From a number of recent studies, it has become clear that blind people can appreciate the use of outlines and perspectives to describe the arrangement of objects and other surfaces in space. But pictures are more than literal representations.
This fact was drawn to my attention dramatically when a blind woman in one of my investigations decided on her own initiative to draw a wheel as it was spinning. To show this motion, she traced a curve inside the circle (Fig. 1). I was taken aback. Lines of motion, such as the one she used, are a very recent invention in the history of illustration. Indeed, as art scholar David Kunzle notes, Wilhelm Busch, a trend-setting nineteenth-century cartoonist, used virtually no motion lines in his popular figures until about 1877. Fig. 1
When I asked several other blind study subjects to draw a spinning wheel, one particularly clever rendition appeared repeatedly: several subjects showed the wheel's spokes as curved lines. When asked about these curves, they all described them as metaphorical ways of suggesting motion. Majority rule would argue that this device somehow indicated motion very well. But was it a better indicator than, say, broken or wavy lines - or any other kind of line, for that matter? The answer was not clear. So I decided to test whether various lines of motion were apt ways of showing movement or if they were merely idiosyncratic marks. Moreover, I wanted to discover whether there were differences in how the blind and the sighted interpreted lines of motion.
To search out these answers, I created raised-line drawings of five different wheels, depicting spokes with lines that curved, bent, waved, dashed and extended beyond the perimeter of the wheel. I then asked eighteen blind volunteers to feel the wheels and assign one of the following motions to each wheel: wobbling, spinning fast, spinning steadily, jerking or braking. My control group consisted of eighteen sighted undergraduates from the University of Toronto.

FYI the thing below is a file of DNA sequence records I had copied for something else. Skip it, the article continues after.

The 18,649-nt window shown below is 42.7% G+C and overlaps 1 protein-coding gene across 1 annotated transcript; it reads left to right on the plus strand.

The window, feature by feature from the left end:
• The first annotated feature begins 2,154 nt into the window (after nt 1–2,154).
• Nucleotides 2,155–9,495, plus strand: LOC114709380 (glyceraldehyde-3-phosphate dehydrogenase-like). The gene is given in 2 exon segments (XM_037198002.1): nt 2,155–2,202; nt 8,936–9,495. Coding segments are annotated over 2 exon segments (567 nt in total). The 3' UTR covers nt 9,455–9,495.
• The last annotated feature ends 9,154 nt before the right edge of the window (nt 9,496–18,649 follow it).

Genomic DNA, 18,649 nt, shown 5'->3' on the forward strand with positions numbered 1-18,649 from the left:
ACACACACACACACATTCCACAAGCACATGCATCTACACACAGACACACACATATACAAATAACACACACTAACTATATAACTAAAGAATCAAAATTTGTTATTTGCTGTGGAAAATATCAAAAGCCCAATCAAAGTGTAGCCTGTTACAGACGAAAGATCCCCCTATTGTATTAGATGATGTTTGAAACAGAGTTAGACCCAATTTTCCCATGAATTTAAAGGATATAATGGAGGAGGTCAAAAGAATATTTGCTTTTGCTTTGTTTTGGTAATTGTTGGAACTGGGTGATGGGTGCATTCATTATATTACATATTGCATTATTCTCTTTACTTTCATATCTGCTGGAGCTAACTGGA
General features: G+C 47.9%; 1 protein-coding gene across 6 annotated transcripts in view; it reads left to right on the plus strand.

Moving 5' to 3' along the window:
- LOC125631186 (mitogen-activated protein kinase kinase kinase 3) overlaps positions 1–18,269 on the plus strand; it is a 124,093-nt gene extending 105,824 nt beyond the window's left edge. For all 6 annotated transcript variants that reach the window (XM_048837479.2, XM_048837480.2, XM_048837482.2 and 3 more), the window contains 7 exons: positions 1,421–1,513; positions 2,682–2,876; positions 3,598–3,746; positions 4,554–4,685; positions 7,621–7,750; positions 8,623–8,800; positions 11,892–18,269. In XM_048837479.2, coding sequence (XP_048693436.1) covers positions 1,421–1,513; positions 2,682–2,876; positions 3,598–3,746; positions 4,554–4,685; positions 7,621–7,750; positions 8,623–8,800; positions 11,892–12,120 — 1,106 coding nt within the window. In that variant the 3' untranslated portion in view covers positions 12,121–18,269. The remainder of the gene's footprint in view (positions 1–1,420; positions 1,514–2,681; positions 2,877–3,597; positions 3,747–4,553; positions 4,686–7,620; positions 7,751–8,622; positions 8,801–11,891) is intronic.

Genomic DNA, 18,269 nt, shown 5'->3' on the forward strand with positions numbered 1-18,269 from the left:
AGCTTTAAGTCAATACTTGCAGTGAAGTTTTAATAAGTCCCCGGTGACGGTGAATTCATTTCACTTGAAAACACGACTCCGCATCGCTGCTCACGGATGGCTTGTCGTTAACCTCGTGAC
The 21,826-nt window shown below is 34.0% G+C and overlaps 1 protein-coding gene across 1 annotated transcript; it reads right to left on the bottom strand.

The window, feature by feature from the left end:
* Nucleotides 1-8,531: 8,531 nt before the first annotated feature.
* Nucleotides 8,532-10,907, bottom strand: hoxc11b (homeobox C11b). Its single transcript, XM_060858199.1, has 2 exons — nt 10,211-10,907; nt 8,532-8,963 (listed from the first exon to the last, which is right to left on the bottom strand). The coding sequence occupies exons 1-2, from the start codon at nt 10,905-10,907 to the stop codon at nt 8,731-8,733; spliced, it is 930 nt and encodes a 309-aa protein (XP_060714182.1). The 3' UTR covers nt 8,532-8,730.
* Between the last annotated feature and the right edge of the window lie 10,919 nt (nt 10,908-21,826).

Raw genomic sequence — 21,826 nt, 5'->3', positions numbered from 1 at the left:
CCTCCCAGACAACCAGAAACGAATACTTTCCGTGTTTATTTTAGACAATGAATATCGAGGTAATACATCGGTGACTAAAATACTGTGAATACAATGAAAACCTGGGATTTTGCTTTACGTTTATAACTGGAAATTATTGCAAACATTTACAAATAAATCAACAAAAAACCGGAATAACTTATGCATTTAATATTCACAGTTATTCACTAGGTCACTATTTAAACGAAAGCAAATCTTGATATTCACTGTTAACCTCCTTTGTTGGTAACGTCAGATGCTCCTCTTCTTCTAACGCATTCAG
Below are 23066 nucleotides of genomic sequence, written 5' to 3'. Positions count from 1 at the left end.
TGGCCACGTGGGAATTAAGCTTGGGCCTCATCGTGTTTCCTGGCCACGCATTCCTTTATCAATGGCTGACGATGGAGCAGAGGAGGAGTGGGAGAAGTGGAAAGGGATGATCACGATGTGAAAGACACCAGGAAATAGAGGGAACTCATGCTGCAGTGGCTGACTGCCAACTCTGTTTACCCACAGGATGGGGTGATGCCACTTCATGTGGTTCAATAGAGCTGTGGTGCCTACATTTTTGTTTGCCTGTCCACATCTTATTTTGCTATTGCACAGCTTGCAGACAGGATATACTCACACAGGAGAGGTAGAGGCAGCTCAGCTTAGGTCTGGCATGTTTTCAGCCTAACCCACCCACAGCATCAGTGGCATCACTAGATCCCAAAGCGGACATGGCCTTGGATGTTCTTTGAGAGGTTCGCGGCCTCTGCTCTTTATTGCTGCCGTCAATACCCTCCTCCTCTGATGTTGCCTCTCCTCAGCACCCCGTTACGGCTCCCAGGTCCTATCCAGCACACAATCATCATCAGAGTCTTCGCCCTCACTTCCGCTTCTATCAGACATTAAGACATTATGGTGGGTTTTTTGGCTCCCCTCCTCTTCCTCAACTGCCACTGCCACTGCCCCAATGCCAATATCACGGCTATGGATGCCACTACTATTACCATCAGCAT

All but one of the blind subjects assigned distinctive motions to each wheel. Most guessed that the curved spokes indicated that the wheel was spinning steadily; the wavy spokes, they thought, suggested that the wheel was wobbling; and the bent spokes were taken as a sign that the wheel was jerking. Subjects assumed that spokes extending beyond the wheel's perimeter signified that the wheel had its brakes on and that dashed spokes indicated the wheel was spinning quickly.
In addition, the favoured description for the sighted was the favoured description for the blind in every instance. What is more, the consensus among the sighted was barely higher than that among the blind. Because motion devices are unfamiliar to the blind, the task I gave them involved some problem solving. Evidently, however, the blind not only figured out meanings for each line of motion, but as a group they generally came up with the same meaning at least as frequently as did sighted subjects.
Fig. 2 Subjects were asked which word
in each pair fits best with a circle and which
with a square. These percentages show the
level of consensus among sighted subjects.
We have found that the blind understand other kinds of visual metaphors as well. One blind woman drew a picture of a child inside a heart - choosing that symbol, she said, to show that love surrounded the child. With Chang Hong Liu, a doctoral student from China, I have begun exploring how well blind people understand the symbolism behind shapes such as hearts that do not directly represent their meaning.
We gave a list of twenty pairs of words to sighted subjects and asked them to pick from each pair the term that best related to a circle and the term that best related to a square. For example, we asked: What goes with soft? A circle or a square? Which shape goes with hard?
All our subjects deemed the circle soft and the square hard. A full 94% ascribed happy to the circle, instead of sad. But other pairs revealed less agreement: 79% matched fast to slow and weak to strong, respectively. And only 51% linked deep to circle and shallow to square. (See Fig. 2.) When we tested four totally blind volunteers using the same list, we found that their choices closely resembled those made by the sighted subjects. One man, who had been blind since birth, scored extremely well. He made only one match differing from the consensus, assigning 'far' to square and 'near' to circle. In fact, only a small majority of sighted subjects - 53% - had paired far and near to the opposite partners. Thus, we concluded that the blind interpret abstract shapes as sighted people do.